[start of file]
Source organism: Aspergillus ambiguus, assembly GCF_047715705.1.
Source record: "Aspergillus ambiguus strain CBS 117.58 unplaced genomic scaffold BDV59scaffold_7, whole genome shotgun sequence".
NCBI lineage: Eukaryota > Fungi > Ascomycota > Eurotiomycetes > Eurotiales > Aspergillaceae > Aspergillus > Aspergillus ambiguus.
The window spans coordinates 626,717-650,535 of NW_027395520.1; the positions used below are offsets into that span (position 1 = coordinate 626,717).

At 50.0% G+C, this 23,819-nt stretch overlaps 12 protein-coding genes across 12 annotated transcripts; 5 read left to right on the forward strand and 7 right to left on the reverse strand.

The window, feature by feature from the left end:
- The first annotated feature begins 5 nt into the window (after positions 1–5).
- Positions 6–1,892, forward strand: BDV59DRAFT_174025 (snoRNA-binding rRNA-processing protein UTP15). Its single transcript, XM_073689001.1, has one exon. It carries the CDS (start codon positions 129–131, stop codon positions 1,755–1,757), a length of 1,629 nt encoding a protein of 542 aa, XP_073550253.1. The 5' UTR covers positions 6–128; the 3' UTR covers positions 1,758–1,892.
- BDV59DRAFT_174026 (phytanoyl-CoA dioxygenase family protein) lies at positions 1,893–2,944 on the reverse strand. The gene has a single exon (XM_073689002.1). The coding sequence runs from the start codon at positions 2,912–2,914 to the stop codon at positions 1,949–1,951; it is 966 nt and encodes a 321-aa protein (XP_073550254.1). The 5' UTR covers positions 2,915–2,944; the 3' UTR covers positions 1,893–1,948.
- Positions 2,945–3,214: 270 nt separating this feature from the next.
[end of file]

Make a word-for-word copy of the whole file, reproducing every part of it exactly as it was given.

Source organism: Aspergillus ambiguus, assembly GCF_047715705.1.
Source record: "Aspergillus ambiguus strain CBS 117.58 unplaced genomic scaffold BDV59scaffold_7, whole genome shotgun sequence".
NCBI lineage: Eukaryota > Fungi > Ascomycota > Eurotiomycetes > Eurotiales > Aspergillaceae > Aspergillus > Aspergillus ambiguus.
The window spans coordinates 626,717-650,535 of NW_027395520.1; the positions used below are offsets into that span (position 1 = coordinate 626,717).

At 50.0% G+C, this 23,819-nt stretch overlaps 12 protein-coding genes across 12 annotated transcripts; 5 read left to right on the forward strand and 7 right to left on the reverse strand.

The window, feature by feature from the left end:
- The first annotated feature begins 5 nt into the window (after positions 1–5).
- Positions 6–1,892, forward strand: BDV59DRAFT_174025 (snoRNA-binding rRNA-processing protein UTP15). Its single transcript, XM_073689001.1, has one exon. It carries the CDS (start codon positions 129–131, stop codon positions 1,755–1,757), a length of 1,629 nt encoding a protein of 542 aa, XP_073550253.1. The 5' UTR covers positions 6–128; the 3' UTR covers positions 1,758–1,892.
- BDV59DRAFT_174026 (phytanoyl-CoA dioxygenase family protein) lies at positions 1,893–2,944 on the reverse strand. The gene has a single exon (XM_073689002.1). The coding sequence runs from the start codon at positions 2,912–2,914 to the stop codon at positions 1,949–1,951; it is 966 nt and encodes a 321-aa protein (XP_073550254.1). The 5' UTR covers positions 2,915–2,944; the 3' UTR covers positions 1,893–1,948.
- Positions 2,945–3,214: 270 nt separating this feature from the next.